http://cr.middlebury.edu/public/russian/Bulgakov/public_html/catholic.html

If those resources are all dismissed off-handedly, then I fail to see your point.

Did YOU read any of this?
Most of the sources they give were written well after Jesus' supposed death, and their authors were born generations later as well. As such these sources could not refer to Jesus directly, but only as an object of Christian faith.
In other words, they are not evidence for the existance of Jesus, they are evidence for the existance of Christians.

The only exception to this is Philo, who said nothing about Jesus.

The only source that mentioned Jesus directly was Josephus, and the authenticity of the passages reffering to Jesus has been disputed, as it has been proven they have been tampered with.
So, at the very best, and I mean very very very best, Josephus can give you evidence for a "historical" Jesus, which, as has been mentioned, refutes Christianity.


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Ivan_Ivanov wrote:As such

Ivan_Ivanov wrote:
As such these sources could not refer to Jesus directly, but only as an object of Christian faith.
In other words, they are not evidence for the existence of Jesus, they are evidence for the existence of Christians.

I think I see what you are getting at. Unless someone actually knew of a person named Jesus (who professed to be Christ), and wrote about that person during Jesus' lifetime, that document doesn't support a historical Jesus? Which seems to make the following documentation, null and void in that context.

Another Roman writer who shows his acquaintance with Christ and the Christians is Suetonius (A.D. 75-160). It has been noted that Suetonius considered Christ (Chrestus) as a Roman insurgent who stirred up seditions under the reign of Claudius (A.D. 41 54):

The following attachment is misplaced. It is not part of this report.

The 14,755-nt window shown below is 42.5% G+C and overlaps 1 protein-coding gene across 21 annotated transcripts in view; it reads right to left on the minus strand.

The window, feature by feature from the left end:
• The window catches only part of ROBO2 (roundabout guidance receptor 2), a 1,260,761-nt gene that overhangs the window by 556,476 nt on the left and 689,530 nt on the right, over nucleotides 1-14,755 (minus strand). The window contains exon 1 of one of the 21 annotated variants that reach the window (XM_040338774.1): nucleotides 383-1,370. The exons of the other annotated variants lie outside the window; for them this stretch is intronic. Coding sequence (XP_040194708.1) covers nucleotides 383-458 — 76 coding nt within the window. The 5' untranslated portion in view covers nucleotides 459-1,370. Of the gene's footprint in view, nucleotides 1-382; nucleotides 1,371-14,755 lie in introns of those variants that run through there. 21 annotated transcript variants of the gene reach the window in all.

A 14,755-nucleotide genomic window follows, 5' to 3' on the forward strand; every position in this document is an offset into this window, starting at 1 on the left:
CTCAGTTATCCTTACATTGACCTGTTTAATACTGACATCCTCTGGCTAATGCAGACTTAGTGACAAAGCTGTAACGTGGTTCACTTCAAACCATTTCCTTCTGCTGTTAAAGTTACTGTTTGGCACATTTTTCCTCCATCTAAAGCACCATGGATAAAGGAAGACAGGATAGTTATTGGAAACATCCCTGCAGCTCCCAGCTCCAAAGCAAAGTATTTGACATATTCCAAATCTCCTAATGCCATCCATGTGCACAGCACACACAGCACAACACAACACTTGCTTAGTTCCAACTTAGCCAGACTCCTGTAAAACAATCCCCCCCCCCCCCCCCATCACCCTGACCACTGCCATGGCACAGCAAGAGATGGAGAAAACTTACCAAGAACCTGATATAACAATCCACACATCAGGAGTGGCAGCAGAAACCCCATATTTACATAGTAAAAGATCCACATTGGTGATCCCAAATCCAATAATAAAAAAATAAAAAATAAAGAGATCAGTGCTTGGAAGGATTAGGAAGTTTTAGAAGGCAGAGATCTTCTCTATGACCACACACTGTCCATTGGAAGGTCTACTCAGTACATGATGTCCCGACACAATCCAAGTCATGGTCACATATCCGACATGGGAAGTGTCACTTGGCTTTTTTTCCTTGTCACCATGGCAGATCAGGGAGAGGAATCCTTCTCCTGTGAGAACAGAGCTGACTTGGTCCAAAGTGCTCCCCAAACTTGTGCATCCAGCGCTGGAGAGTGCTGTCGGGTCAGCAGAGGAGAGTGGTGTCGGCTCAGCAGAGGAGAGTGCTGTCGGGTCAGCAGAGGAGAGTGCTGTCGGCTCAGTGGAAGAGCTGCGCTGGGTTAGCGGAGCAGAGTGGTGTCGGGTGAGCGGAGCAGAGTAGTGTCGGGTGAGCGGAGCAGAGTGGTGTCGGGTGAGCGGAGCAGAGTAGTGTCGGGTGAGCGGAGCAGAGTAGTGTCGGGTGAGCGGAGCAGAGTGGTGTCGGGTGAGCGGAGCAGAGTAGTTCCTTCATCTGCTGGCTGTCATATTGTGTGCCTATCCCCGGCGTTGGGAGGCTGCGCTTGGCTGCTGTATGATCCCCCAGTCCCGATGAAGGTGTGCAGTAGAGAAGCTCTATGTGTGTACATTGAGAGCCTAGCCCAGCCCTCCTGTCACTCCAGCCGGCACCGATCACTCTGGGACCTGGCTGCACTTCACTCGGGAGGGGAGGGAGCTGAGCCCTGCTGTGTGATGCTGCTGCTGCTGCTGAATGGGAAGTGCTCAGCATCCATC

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Josephus can give you evidence for a "historical" Jesus, which, as has been mentioned, refutes Christianity.

Whether Christianity was refuted--at least in this source--has little to do with whether the evidence points to the person of Jesus.

I admit I am not a historian--though I enjoy some history. I haven't spent a lot of time (several hours of several days) researching the sources as perhaps I should do. But, it does make me curious as to how much documentation there is for any person in that period of history. Would Herod or Pilate have court records that contained the proceeding of every trial they conducted? If these men created such court records, would they have endured hundreds of years?

What other sources would record the existence of people in the first century that were not historical references. When was Homer born? If he hadn't written the "Iliad" and the "Odyssey" would there be any evidence he existed?
(These are rhetorical questions and not meant to be answered directly, nor will I refer to them as oversight in future posts (i.e., "well, you didn't answer my question about Homer)--as I see all too often on some forums.)

Even if we were to find the census records from the time when Joseph and Mary came to Bethlehem, they couldn't be used as proof. If Jesus had a birth certificate, it is highly unlikely it would have endured, and most likely would have been lost within a few years

I don't intend this to be a strawman, or a red herring, either. I simply want to point out, there is/are historical document(s) that indicate Jesus was a historical person. You did concede at least one document supports a historical Jesus. You are correct that there are not many sources to be found that support a historical Jesus. But I don't really see--given the above--how it can be denied that Jesus was a man who actually lived during that time.

Therefore, it seems fairly clear, a historical Jesus does exist. Whether he was the Christ, or a crazy man, seem to be the real question to be addressed.